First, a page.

His research interests are on the evolutionary genomics of plant adaptation. His work has spanned numerous topics, including molecular population genetics, the domestication of crop species, microbial social evolution, and the molecular evolution of development.

Dean Purugganan earned his B.S. in Chemistry from the University of the Philippines (1985), M.A. in Chemistry from Columbia (1986) and a Ph.D. from the University of Georgia (1993). From 1996, he taught at North Carolina State University, where he was William Neal Reynolds Distinguished Professor of Genetics before moving to NYU in 2006.

He has been awarded numerous honors and awards, including an Alfred Sloan Young Investigator Award. He was named a Guggenheim Fellow and a Kavli Frontiers of Science Fellow, and in 2005 was elected a Fellow of the American Association for the Advancement of Science.

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Julie Mostov 
Ph.D., Dean of Liberal Studies

Dean of the Liberal Studies Program Julie Mostov was previously the Senior Vice Provost for Global Initiatives and a Professor of Political Science at Drexel University.

She specializes in studies on the politics of national identity, sovereignty, citizenship, and gender and has a particular interest in Southeastern Europe. Her latest book, Soft Borders: Rethinking Sovereignty and Democracy (2008) is based on her extensive knowledge of ethnic conflict in Southeastern Europe and the problems of citizens who find themselves trapped within the "hard borders" of ethnocratic states, and on her understanding of current trends in the West against labor migration.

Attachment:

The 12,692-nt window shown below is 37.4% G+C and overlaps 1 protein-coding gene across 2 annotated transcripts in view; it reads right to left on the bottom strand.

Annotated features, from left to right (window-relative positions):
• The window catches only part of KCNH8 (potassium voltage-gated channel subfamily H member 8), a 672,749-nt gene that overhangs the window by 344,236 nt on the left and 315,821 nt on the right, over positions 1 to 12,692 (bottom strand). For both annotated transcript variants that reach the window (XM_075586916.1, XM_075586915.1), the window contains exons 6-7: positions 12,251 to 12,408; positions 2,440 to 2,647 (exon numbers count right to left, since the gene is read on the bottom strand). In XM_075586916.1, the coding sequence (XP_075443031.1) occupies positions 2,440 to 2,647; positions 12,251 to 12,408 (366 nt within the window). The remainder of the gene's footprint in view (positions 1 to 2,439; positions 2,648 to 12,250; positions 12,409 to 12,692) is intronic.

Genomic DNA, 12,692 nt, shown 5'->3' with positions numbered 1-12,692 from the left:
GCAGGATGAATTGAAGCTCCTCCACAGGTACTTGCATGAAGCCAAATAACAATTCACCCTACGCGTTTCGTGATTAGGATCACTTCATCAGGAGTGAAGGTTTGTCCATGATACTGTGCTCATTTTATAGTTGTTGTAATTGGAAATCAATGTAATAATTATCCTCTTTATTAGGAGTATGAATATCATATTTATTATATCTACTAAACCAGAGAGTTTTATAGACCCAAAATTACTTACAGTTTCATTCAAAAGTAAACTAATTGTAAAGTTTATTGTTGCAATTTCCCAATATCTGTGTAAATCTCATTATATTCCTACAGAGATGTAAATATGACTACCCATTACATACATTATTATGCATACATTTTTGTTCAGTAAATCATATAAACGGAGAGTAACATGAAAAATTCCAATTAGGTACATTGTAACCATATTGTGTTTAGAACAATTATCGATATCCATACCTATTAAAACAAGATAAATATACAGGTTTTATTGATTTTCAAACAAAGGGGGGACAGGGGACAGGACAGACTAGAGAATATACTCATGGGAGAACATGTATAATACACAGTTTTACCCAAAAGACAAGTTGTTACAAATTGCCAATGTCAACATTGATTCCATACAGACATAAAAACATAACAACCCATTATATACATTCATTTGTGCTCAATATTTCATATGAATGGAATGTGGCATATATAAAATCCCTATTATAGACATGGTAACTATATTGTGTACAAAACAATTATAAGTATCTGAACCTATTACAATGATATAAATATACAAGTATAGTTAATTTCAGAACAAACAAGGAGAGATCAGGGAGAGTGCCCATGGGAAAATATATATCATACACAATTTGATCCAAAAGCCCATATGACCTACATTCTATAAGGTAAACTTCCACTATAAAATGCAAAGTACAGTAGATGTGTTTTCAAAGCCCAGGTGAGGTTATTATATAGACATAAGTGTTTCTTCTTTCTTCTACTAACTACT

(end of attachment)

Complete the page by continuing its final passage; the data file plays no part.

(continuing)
In addition, Dean Mostov has been actively involved in development projects in Serbia, Montenegro, Albania, and Moldova, and programs and grants to stop violence against women in the U.S. and abroad. She serves on the board of multiple local and international organizations including Women Against Abuse and the Global Philadelphia Association.

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Catharine R. Stimpson
Ph.D., Dean Emerita of the Graduate School of Arts and Science

Catharine Stimpson is a University Professsor.

Currently the editor of a book series for the University of Chicago Press, she was the founding editor of Signs: Journal of Women in Culture and Society. Her many other publications include a novel, Class Notes; a selection of essays, Where the Meanings Are: Feminism and Cultural Spaces; and a book on Gertrude Stein, which is under contract to the University of Chicago Press. In addition, more than 150 of her monographs, essays, stories, and reviews have appeared in Transatlantic Review, The Nation, The New York Times Book ReviewCritical Inquiryboundary 2, and other publications.

Dean Stimpson is the Chair of the National Advisory Committee of the Woodrow Wilson National Fellowship Foundation and past president of the Association of Graduate Schools. She is former chair of the New York State Humanities Council, the Ms. Magazine Board of Scholars, and the National Council for Research on Women, as well as past president of the Modern Language Association. She serves on the boards of other educational and cultural organizations, and from 1994-2000, was on the board of PBS.

She has been awarded both Fulbright and Rockefeller Humanities Fellowships, as well as grants from the Ford Foundation and the National Endowment for the Humanities.

Before coming to NYU, Dean Stimpson was Director of the MacArthur Foundation Fellows Program and University Professor at Rutgers, where she was also Dean of the Graduate School and Vice Provost for graduate education. She was the first Director of the Women's Center of Barnard College and of the Institute for Research on Women at Rutgers.

Dean Stimpson holds an A.B. from Bryn Mawr College, and a B.A. from Cambridge University. She received her Ph.D. from Columbia University, and holds numerous honorary degrees.